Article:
Saturday, March 27, 2010



I remember Easter Sunday at my house, particularly when my Grandma Bernardina blew into town with two huge pans of lasagna or home made manicotti on the back seat of my uncle's Cadillac. If it was manicotti,  her homemade sauce would be full of meatballs and sweet and hot Italian sausage.  Accompanied by a big green salad. When the second course came, which was my mother's ham, sweet potatoes, asparagus, corn, apple sauce, black olives, rolls, and heaven knows what else, people would have to strain to make room for it. This would tick off my mother, who would twist up her face in that pained look she'd perfected, and exclaim with precision each year like she was reading from a Hollywood script, "Oh Ma, why do you always ruin my dinner?!"

My grandmother would never reply, but just sit there looking tres smug, maybe stuffing a roll into her mouth (she always did love bread, and while people were yelling at her to stop eating it, would lean in towards me and say with a big bread-eating grin, "Me like-a dis! Mmm!").

Of course, there would be wine and beer, as well as soda, but I never remember anybody being drunk. Except drunk on excess dinner. To add insult to injury, dinner was followed by Italian Easter pies, coffee and cookies, and finally fruit and nuts. And ye olde Easter basket. Sometimes they would have expresso in those little demitasse cups, explaining that it was very good for your digestion. Maybe that is why they lived through washing all those dishes afterwards.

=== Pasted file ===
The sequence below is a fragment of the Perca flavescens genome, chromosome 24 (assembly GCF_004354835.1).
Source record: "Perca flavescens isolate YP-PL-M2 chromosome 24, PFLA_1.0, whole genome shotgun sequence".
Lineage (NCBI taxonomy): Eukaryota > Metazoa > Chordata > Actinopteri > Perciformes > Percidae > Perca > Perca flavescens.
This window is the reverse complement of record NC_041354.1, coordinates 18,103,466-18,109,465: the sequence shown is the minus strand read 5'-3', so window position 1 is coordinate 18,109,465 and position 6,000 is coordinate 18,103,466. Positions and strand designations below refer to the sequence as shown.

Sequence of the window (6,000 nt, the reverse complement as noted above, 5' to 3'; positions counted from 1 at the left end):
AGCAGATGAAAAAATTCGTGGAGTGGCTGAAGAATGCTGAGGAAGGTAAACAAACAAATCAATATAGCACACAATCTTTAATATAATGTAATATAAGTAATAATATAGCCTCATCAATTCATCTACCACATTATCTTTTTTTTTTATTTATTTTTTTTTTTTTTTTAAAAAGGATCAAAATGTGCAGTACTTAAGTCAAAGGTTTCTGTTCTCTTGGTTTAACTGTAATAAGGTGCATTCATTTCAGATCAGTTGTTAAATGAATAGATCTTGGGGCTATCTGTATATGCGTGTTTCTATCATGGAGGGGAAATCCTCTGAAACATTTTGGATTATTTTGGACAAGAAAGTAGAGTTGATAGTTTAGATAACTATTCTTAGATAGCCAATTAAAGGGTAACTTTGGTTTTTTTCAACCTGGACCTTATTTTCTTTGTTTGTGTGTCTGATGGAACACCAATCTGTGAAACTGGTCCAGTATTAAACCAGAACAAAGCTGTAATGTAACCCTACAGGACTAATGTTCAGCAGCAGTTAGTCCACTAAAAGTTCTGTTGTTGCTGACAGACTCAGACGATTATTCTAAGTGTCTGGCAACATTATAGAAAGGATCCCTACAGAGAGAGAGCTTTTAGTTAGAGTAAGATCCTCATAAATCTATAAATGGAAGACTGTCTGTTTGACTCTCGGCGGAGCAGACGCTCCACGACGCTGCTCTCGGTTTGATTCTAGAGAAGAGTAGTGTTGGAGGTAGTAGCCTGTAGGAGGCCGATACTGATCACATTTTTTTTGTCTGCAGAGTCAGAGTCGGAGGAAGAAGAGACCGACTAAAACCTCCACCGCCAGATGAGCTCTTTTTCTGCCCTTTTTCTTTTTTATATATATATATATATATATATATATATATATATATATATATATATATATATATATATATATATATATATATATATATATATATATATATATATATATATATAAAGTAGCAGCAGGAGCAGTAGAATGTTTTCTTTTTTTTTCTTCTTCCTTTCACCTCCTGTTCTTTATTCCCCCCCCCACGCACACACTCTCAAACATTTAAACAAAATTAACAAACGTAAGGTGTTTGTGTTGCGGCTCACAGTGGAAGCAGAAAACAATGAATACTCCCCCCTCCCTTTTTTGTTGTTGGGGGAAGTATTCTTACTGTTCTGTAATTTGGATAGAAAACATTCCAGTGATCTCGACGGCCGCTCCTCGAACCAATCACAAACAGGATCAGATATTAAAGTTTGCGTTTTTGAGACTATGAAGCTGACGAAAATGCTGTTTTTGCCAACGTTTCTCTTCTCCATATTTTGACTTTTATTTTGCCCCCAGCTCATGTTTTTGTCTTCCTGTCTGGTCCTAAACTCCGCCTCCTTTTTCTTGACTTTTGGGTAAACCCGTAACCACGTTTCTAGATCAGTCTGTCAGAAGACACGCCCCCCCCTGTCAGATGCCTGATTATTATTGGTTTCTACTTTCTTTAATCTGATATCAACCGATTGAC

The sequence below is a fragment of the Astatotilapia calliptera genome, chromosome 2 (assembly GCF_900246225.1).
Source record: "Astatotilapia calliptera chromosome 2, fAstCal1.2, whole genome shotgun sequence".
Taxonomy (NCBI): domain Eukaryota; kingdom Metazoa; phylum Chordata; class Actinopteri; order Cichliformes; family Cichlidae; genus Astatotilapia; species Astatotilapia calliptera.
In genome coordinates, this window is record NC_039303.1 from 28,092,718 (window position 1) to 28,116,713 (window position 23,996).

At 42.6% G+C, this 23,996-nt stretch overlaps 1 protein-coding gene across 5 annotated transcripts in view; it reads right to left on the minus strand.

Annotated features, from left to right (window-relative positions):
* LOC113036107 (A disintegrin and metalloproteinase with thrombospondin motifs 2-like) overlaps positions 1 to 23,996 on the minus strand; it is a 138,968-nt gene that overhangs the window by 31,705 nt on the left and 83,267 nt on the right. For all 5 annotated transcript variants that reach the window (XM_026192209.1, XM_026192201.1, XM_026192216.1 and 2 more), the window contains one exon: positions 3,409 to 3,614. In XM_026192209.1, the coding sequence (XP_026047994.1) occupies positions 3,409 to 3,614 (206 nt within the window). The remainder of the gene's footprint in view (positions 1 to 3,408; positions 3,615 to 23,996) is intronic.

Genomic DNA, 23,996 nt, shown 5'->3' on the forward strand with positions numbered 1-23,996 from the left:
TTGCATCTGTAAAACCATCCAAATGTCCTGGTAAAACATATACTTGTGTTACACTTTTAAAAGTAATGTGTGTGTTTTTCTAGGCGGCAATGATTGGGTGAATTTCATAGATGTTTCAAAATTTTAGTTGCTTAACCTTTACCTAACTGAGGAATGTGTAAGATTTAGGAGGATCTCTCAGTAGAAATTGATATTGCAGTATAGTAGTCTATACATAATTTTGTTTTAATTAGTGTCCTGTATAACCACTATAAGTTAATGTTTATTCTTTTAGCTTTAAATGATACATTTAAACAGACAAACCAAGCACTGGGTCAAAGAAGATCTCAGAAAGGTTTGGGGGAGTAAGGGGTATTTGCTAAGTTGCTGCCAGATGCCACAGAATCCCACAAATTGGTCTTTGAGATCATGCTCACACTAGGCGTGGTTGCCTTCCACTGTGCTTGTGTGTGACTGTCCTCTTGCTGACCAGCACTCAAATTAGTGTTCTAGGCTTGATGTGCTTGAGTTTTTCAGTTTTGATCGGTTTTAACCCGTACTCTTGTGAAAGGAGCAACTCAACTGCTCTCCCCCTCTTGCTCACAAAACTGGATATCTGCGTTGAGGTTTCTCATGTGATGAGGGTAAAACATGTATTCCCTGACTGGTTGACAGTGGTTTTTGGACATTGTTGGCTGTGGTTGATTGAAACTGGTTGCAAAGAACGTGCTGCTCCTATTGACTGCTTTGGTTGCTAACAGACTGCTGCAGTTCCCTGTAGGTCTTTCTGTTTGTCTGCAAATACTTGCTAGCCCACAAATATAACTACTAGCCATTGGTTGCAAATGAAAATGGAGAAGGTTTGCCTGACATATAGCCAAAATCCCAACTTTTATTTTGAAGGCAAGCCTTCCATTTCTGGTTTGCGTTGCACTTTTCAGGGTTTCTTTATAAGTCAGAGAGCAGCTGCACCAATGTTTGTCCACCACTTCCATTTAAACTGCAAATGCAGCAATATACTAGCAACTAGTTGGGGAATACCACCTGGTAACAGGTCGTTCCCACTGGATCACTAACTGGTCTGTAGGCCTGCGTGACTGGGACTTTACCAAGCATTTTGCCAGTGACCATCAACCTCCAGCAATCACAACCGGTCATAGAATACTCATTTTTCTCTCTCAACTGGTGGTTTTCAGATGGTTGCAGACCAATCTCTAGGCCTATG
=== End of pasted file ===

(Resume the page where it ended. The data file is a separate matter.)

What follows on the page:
Interesting that I can click off the menu like its remnants are still clinging to the back of my hand, but I do not remember any of my Easter outfits. Usually we were covering up our bright pastel dresses with winter coats anyways, because Easter comes way too early up north for one to make a definitive fashion statement. At least not a positive statement. Since one's Catholic church was usually in one's Catholic neighborhood, most of us walked to Mass in our finery, shivering but joyful just the same. I had the added pleasure (since I've always been insufferably curious about everything and everyone) of living a few houses away from the church, so I would get to check out all the people walking to and from Mass (since we had several each Sunday). I think my best friend, Arlene went to the 7:30. She always was dressed like a perfect doll. And the Bernard's next door (they anglicized their name from Bernardi, I think) went maybe at 9:15, so I would sometimes glance out the window and pass the time watching them and other ladies mince by in their high heels, with their outfits fitting beautifully because they were all wearing girdles back then. Never a vulgar jiggle or outline of cellulite beneath the dress. In fact, the first time I noticed a woman (older and a bit chunky) without the benefit of a foundation garment, we were walking behind her on the way to church, and my mother whispered in horror, (committing a venial sin, I'm sure), "That woman isn't wearing a girdle!"